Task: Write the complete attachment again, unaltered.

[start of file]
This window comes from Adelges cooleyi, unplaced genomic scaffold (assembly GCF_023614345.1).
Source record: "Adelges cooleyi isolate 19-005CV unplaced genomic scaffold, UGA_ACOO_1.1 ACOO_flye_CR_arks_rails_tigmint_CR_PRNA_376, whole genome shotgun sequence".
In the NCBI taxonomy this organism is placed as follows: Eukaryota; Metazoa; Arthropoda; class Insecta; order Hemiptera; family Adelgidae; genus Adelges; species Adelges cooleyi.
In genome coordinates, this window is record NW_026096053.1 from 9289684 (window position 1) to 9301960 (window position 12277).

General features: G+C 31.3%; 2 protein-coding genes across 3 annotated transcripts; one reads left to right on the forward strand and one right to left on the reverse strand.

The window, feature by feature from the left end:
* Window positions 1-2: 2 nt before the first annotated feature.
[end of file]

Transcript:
This window comes from Adelges cooleyi, unplaced genomic scaffold (assembly GCF_023614345.1).
Source record: "Adelges cooleyi isolate 19-005CV unplaced genomic scaffold, UGA_ACOO_1.1 ACOO_flye_CR_arks_rails_tigmint_CR_PRNA_376, whole genome shotgun sequence".
In the NCBI taxonomy this organism is placed as follows: Eukaryota; Metazoa; Arthropoda; class Insecta; order Hemiptera; family Adelgidae; genus Adelges; species Adelges cooleyi.
In genome coordinates, this window is record NW_026096053.1 from 9289684 (window position 1) to 9301960 (window position 12277).

General features: G+C 31.3%; 2 protein-coding genes across 3 annotated transcripts; one reads left to right on the forward strand and one right to left on the reverse strand.

The window, feature by feature from the left end:
* Window positions 1-2: 2 nt before the first annotated feature.